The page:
Jofre Oliveras (ES)
Spanish visual artist Jofre Oliveras utilizes a spectrum of mediums to create his murals, sculptures and installations. He looks for interactions and conversations which happen in our towns which are both sanctioned and unsanctioned. For Jofre, art is a tool that defines the need for change. This is both in individuals and society as a whole. His imagery using satire to criticise social convictions and conventionalism.
Paul Harfleet (UK)
Paul Harfleet is perhaps best known for his Pansy Project, planting pansies at the sites of homophobic abuse. Generally without civic permission. He finds the nearest source of soil in parallel to where the incident occurred. Then he plants one unmarked pansy.
Most recently Paul has been creating a series of works called ‘Birds Can Fly’. Painting a different bird each day during lockdown. Making the drawings available afterwards as a free download for kids to colour in and learn about birds at the same time. You can learn more about that project in our interview with him here.
Nuno Viegas (PT)
Muralist and painter, Nuno Viegas’ artistic roots are entrenched in the late 90’s graffiti scene. This is where the Portugese artist continues to draw inspiration. Moving to the Netherlands Viegas work evolved. Ultimately leading him to discover a new artistic identity. His newer artwork presents an outlook which presents a space between the worlds of muralism and graffiti. He looks to represent graffiti culture through his visually captivating work. This, in a time where the definition of graffiti tends to get blurred and mixed with street art.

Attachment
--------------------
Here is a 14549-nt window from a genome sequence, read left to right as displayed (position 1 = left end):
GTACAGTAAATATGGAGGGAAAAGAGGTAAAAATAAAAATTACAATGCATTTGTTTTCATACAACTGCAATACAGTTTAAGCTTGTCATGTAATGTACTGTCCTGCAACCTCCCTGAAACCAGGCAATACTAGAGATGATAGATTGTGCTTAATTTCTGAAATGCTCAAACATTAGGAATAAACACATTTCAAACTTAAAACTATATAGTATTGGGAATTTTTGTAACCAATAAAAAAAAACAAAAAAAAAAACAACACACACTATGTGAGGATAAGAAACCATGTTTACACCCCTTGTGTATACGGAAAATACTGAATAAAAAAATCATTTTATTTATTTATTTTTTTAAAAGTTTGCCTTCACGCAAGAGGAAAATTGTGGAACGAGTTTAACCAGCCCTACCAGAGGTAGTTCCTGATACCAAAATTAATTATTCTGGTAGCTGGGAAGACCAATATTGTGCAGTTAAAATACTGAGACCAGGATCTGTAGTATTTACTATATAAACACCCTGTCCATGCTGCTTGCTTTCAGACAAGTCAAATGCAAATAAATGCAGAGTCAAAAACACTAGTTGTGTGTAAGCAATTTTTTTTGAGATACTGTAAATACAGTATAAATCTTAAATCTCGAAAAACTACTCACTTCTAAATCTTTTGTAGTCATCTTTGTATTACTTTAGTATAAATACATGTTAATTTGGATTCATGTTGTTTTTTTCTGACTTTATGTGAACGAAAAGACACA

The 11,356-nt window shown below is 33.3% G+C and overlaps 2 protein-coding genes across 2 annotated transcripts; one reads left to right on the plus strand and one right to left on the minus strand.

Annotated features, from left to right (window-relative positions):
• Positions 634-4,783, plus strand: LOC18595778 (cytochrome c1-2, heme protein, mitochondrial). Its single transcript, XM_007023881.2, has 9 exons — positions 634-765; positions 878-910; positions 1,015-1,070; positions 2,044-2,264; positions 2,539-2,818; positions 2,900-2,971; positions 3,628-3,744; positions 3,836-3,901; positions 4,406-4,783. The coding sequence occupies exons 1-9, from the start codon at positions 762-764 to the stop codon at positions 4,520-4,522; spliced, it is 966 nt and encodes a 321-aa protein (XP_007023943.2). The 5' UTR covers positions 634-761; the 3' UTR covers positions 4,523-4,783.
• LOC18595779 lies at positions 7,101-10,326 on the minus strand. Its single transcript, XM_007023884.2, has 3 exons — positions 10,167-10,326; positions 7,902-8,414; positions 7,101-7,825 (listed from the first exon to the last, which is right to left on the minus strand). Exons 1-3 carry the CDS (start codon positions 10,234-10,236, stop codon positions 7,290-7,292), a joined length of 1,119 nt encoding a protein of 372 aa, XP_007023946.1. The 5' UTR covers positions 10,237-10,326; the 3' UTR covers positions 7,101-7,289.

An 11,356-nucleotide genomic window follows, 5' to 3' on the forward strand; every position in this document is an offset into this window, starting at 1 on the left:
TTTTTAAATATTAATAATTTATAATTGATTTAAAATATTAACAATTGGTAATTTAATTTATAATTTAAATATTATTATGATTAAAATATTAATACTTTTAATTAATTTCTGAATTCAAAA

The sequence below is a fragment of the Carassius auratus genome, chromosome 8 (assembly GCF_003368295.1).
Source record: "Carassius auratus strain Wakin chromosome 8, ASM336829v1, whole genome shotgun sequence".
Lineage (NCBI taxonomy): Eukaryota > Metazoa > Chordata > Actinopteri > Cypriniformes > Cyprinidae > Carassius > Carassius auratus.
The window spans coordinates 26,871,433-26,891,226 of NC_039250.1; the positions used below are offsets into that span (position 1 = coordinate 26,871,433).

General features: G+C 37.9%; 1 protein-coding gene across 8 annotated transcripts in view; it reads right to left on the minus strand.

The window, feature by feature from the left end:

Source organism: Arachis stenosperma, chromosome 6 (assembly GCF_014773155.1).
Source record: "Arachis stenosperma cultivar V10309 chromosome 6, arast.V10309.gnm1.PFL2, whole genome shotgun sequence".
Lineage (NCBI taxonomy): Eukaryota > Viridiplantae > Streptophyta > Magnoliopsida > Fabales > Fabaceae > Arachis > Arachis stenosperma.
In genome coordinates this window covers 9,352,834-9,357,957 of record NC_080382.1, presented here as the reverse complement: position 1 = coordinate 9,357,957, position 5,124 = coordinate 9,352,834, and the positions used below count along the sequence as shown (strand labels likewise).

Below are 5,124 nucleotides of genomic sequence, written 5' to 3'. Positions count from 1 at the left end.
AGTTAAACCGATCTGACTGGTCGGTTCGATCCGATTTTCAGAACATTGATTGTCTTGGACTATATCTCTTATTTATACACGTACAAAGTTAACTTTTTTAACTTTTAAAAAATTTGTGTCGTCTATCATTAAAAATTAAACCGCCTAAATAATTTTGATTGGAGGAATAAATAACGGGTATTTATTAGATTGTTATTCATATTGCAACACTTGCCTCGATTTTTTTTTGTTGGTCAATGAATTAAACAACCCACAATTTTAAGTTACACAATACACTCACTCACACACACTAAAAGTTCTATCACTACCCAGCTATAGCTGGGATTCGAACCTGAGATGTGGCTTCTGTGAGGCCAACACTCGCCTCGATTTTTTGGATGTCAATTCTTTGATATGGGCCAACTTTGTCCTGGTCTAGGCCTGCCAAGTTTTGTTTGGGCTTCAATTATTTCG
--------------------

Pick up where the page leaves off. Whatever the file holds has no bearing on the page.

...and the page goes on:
Sandra Chevrier (CA)
Self-taught Canadian artist Sandra Chevrier creates contemporary pop-art in the urban scene. She is well known for her captivating portraits of women. Often with a focus on their eyes. An obsessive and highly tuned skill which allows her to describe herself as “a gaze collector’’. Chevrier’s portraits are quite literally torn. Between the fantastical heroics and iconography of comic books. Often they are portrayed as the masks on the women she paints.
The pairing of opposites is a persistent and powerful theme that runs through her work. Fragility vs Strength, Triumph over Defeat. Sandra’s painted figures emerge from a surreal world of their own. Exploring the narrow identities which humans use to understand themselves, their gender roles and their own social limitations.
Vladimir Abikh (RU)
From Yekaterinburg in Russia. Artist Vladimir Abikh’s work is an intersection between a variety of mediums and styles. From staged interventions involving viewers in active engagement with the art to site specific installations, video, street art and photography. As an artist he is multi-faceted. Touching on and discussing deep rooted topics. They include urbanism, social injustice, and our place as humans in the age of information. Vladimir uses a sharply concise irony to analyze and reveal the inner mechanisms and functions of the social-cultural phenomena. In essence, why we do what we do as humans.
Conversation with Jon Reid
In this video chat with blogger and artist Jon Reid we talk about the lockdown editions. We also discuss the wider street art scene in Aberdeen and the impact the Nuart Festival has had on the city.